Securing Electrical Outlet In Unfinished Room - Cement - Electrical - DIY Chatroom Home Improvement Forum

Go Back   DIY Chatroom Home Improvement Forum > Home Improvement > Electrical


Thread Tools Display Modes
Old 04-03-2010, 11:39 PM   #1
Join Date: Apr 2010
Posts: 2
Rewards Points: 10

Securing Electrical Outlet in Unfinished Room - Cement

Hello everyone,

My fiance and I just purchased a home, and I've started my diy adventure in the laundry area. It is a unfinished room in the basement, with what seems like cement as walls, with the upper part of the room showing the joists that run across and the main floor above. I thought about finishing this room, but it already narrow and adding the extra studs would just decrease the size. We don't mind how it looks, but want to secure a few things first.

The previous home owner has all their wiring in the joist area and then ran it down the cement wall to make their connections. However, they don't have any of their outlet boxes secured to anything (either the wall or a 2x4 piece or something) so they are dangling by the wire itself. I did have a few questions.

1. What is the best way to have these outlets secured? My thought was to run a 2x4 "stud" (or something wider) and fasten it width wise to the wall. This way I can mount an outlet box either for the washer or dryer onto the wood "stud"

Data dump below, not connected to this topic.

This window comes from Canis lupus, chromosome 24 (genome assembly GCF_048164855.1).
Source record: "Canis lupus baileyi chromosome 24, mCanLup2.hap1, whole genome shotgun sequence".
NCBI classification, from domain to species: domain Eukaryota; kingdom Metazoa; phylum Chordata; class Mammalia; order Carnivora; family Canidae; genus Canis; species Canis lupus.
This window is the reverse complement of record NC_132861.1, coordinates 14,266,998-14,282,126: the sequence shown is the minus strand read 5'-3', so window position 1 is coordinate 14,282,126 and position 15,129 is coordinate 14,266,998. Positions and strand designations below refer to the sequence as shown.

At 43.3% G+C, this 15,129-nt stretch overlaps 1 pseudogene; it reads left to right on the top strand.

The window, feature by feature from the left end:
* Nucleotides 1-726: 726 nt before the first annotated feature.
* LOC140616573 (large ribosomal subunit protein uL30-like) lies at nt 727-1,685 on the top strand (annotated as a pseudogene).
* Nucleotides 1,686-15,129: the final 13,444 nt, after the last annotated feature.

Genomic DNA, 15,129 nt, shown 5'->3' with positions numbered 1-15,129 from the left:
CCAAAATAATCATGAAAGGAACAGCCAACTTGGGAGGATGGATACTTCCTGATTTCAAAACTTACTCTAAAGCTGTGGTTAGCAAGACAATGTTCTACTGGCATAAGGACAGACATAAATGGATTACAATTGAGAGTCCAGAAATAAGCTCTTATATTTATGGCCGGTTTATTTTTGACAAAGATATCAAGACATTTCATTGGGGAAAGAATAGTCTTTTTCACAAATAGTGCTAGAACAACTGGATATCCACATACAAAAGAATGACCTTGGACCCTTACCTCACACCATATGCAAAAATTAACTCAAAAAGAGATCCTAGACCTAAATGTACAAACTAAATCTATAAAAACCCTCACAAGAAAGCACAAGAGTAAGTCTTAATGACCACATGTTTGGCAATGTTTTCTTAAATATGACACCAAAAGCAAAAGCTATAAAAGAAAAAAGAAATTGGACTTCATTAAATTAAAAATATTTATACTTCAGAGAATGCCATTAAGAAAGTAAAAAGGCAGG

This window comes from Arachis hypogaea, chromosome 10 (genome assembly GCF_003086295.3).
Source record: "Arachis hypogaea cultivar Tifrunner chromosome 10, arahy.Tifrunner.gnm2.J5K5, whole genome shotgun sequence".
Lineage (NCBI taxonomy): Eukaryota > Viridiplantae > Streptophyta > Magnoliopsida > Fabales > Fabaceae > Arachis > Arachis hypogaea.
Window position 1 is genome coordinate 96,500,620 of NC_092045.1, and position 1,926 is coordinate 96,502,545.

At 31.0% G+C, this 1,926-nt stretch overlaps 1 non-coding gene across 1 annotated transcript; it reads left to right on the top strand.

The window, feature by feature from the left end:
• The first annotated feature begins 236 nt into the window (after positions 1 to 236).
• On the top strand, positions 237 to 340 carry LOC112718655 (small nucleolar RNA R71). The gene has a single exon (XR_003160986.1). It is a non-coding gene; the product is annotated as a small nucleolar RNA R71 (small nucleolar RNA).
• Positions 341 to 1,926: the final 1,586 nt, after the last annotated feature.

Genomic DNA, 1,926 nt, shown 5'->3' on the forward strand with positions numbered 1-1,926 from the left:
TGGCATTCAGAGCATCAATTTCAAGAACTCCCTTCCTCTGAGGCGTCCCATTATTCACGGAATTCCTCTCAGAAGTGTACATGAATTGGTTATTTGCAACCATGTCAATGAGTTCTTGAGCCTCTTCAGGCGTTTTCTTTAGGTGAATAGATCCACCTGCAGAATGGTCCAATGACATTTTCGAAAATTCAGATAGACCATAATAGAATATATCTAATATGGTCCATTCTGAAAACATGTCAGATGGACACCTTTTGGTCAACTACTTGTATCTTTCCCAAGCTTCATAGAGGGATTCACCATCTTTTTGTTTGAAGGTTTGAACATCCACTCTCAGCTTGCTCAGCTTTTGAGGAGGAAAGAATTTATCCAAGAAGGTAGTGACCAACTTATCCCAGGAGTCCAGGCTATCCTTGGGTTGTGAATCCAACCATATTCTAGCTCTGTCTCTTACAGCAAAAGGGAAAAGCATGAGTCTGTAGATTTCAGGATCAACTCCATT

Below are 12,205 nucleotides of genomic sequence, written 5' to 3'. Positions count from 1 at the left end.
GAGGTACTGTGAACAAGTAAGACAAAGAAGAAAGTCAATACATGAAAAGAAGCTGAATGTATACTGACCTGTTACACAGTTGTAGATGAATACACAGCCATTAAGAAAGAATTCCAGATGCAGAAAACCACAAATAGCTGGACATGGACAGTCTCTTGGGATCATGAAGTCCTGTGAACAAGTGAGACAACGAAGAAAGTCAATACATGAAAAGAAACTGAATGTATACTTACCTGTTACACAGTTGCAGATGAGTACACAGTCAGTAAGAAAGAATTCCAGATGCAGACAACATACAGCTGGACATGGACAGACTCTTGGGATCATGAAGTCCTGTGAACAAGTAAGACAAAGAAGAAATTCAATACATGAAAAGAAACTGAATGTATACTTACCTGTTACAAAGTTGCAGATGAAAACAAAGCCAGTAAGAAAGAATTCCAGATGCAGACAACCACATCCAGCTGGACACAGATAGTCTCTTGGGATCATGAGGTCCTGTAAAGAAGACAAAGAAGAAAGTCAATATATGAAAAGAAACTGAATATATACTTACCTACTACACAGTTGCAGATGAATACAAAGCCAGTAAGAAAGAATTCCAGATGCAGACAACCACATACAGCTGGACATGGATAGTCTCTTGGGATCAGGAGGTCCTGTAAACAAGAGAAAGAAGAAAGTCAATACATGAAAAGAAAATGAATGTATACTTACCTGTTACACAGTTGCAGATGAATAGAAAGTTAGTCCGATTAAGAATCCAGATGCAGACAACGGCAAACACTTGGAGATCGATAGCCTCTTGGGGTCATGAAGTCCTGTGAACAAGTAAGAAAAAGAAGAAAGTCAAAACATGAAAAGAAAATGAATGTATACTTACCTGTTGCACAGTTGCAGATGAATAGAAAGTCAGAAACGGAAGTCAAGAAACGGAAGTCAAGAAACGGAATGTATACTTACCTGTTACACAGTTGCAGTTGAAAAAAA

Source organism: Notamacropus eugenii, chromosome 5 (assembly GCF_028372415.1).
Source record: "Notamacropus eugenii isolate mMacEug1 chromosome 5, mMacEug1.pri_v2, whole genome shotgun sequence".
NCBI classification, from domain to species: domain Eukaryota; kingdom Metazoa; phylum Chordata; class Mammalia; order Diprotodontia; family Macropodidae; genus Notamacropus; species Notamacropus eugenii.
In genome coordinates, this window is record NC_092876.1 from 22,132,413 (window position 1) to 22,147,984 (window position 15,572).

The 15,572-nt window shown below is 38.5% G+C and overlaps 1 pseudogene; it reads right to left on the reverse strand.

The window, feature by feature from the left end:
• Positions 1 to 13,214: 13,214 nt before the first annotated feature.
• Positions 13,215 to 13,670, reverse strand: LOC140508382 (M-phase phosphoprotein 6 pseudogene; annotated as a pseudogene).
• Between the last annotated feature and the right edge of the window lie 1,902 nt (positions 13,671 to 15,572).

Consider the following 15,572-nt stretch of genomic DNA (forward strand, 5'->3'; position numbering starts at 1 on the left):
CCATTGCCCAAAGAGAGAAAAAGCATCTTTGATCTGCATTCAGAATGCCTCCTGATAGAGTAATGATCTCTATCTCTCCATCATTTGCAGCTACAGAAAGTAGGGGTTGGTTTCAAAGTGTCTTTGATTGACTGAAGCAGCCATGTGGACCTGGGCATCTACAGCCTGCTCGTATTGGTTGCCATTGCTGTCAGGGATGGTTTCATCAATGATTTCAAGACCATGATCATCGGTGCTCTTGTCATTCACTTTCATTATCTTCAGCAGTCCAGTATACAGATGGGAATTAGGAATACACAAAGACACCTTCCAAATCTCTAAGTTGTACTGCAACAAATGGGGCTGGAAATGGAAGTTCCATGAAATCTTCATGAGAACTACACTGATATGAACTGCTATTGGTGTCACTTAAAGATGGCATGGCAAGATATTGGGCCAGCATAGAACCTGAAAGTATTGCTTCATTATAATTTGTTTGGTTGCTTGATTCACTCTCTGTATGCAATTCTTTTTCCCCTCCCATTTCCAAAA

Any ideas?

2. There is also piping that runs through the room, and I don't want to have the wiring interfering with this. Is it reasonable to run the wiring in conduit? I'm talking about a run for a dryer and one looks like #12 for the washer. I know this part may take a bit more planning than I thought, but just in case.

Any help would be greatly appreciated.

Thanks very much!


smohamed9 is offline   Reply With Quote
Old 04-04-2010, 06:44 AM   #2
Join Date: Nov 2007
Location: Nashua, NH, USA
Posts: 7,971
Rewards Points: 1,548

You can also use concrete anchors to secure the boxes directly to the wall. Drilling into the wall is needed. A screw is one of the components of a concrete anchor kit and you would need a round head screw to not have sharp edges in the box.

They make decorative strip molding to cover the wire coming down from the ceiling, or you can use Wiremold (tm). Or you can use ordinary conduit.


The good conscientious technician or serviceperson will carry extra oils and lubricants in case the new pump did not come with oil or the oil was accidentally spilled, so the service call can be completed without an extra visit.

Last edited by AllanJ; 04-04-2010 at 06:49 AM.
AllanJ is offline   Reply With Quote
Old 04-04-2010, 08:53 AM   #3
Join Date: Apr 2010
Posts: 2
Rewards Points: 10

So my options are using the wood as support or to put it directly into the concrete? Sounds like a plan.

I appreciate your reply back.
smohamed9 is offline   Reply With Quote

Thread Tools
Display Modes

Posting Rules
You may not post new threads
You may not post replies
You may not post attachments
You may not edit your posts

BB code is On
Smilies are On
[IMG] code is On
HTML code is Off
Trackbacks are Off
Pingbacks are Off
Refbacks are Off

Similar Threads
Thread Thread Starter Forum Replies Last Post
Tiling around HALF an electrical outlet Patless Electrical 10 10-07-2009 10:39 AM
Can you place an electrical outlet inside pole wrap. luweee Electrical 9 03-16-2009 12:50 PM
Why is my living room cement floor covered with black glue? sil Flooring 7 10-29-2007 10:03 PM
wiring unfinished room for surround sound sonofthetonsured Home Theater 8 10-15-2007 07:52 AM
electrical outlet problem ? BEN17 Electrical 1 07-29-2007 06:23 PM

Top of Page | View New Posts


Search Engine Friendly URLs by vBSEO 3.6.1